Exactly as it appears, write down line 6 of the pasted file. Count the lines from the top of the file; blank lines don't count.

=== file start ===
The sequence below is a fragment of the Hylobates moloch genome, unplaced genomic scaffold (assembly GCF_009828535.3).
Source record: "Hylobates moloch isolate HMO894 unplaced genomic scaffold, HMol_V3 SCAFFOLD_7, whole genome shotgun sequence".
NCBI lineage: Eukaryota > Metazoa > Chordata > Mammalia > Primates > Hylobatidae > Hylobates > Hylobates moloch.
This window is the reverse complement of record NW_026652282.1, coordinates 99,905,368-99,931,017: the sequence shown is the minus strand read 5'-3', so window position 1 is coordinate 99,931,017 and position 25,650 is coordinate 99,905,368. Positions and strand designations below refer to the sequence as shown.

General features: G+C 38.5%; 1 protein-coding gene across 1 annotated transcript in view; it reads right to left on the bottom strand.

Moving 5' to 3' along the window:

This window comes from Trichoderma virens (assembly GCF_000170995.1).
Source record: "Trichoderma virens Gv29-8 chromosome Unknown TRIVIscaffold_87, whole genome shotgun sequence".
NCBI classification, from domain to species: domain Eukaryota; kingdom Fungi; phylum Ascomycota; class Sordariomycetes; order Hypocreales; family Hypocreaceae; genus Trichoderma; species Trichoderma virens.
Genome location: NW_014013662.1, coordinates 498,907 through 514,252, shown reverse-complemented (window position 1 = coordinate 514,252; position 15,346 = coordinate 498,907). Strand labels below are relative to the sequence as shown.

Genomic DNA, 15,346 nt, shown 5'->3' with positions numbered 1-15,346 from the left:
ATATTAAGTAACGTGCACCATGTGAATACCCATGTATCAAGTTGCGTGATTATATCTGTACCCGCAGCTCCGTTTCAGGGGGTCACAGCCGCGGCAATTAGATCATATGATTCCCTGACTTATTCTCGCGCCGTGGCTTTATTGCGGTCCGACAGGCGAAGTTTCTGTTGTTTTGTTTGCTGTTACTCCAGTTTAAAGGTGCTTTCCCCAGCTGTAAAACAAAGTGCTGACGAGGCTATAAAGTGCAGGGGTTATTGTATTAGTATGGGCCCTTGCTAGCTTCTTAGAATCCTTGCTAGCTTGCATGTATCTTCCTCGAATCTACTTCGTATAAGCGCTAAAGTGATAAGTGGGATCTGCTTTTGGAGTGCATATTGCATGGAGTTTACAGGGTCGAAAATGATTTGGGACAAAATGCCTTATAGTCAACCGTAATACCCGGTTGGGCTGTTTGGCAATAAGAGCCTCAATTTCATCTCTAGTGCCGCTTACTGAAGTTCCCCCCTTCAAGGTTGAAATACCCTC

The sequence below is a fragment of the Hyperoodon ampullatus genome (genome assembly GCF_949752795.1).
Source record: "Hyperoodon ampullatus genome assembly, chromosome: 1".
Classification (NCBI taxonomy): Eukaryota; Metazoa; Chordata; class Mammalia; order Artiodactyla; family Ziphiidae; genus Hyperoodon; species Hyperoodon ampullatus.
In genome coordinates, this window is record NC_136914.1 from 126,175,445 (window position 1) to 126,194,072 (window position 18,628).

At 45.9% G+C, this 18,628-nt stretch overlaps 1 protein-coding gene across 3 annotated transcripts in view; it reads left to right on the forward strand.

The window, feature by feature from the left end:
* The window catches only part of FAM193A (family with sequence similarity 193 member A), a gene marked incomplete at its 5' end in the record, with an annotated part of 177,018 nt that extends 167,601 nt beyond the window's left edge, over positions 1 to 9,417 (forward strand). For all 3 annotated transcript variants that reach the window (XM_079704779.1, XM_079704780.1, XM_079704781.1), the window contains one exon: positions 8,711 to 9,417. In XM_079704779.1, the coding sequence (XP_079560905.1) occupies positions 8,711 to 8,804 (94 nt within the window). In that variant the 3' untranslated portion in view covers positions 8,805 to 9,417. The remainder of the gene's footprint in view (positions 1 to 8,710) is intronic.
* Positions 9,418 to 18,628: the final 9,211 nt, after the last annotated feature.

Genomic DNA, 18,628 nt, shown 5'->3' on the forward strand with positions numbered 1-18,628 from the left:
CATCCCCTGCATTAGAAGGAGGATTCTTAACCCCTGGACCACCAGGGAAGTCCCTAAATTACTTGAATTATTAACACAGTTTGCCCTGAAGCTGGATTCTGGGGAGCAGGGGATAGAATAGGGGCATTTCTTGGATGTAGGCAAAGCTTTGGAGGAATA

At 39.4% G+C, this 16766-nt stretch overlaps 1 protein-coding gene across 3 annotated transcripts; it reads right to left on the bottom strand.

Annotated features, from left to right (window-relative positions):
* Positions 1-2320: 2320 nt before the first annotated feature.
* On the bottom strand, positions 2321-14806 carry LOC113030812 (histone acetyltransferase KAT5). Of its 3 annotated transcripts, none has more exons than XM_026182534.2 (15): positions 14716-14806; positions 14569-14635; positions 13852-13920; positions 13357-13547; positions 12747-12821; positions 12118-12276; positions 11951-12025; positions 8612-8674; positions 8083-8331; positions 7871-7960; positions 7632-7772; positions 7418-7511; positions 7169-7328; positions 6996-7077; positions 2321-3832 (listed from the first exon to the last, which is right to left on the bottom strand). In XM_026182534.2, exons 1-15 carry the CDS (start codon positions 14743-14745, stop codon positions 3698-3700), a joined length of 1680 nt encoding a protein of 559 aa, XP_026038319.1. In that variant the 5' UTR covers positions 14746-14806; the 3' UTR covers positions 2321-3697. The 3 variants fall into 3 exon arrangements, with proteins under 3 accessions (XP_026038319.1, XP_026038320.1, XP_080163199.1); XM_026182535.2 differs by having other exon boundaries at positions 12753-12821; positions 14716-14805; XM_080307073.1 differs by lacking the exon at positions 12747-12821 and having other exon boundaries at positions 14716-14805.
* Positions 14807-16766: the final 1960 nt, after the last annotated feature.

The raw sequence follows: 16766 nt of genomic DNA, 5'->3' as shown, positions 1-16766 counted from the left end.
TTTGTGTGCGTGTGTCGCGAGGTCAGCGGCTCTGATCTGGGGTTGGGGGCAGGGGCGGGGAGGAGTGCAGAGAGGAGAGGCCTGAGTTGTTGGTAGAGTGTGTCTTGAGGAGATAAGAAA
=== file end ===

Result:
Moving 5' to 3' along the window: